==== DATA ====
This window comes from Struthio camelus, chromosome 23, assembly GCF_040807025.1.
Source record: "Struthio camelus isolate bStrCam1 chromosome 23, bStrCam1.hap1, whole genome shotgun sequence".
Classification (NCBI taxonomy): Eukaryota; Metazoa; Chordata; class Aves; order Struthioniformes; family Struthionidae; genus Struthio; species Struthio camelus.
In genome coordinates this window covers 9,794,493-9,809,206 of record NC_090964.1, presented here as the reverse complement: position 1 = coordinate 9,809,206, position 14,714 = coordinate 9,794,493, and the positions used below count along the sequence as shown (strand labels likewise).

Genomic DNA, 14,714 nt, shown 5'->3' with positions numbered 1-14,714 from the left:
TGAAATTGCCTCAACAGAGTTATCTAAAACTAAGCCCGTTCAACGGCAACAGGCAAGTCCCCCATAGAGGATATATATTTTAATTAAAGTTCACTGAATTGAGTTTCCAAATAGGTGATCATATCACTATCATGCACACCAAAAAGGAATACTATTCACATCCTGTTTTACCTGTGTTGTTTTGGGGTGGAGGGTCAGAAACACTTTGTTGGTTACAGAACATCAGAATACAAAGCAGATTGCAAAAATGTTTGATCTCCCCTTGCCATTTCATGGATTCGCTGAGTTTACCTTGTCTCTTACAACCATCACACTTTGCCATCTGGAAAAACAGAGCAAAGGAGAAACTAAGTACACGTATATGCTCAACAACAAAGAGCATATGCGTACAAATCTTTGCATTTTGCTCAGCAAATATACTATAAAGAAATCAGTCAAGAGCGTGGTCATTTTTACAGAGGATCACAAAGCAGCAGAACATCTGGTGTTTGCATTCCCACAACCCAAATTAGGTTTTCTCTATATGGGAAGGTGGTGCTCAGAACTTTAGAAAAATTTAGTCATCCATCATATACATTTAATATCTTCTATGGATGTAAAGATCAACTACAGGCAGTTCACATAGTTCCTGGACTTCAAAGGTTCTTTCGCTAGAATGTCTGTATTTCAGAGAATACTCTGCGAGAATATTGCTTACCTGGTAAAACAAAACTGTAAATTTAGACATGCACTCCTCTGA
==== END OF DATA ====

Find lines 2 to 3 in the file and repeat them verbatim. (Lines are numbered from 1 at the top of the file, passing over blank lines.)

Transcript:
Source record: "Struthio camelus isolate bStrCam1 chromosome 23, bStrCam1.hap1, whole genome shotgun sequence".
Classification (NCBI taxonomy): Eukaryota; Metazoa; Chordata; class Aves; order Struthioniformes; family Struthionidae; genus Struthio; species Struthio camelus.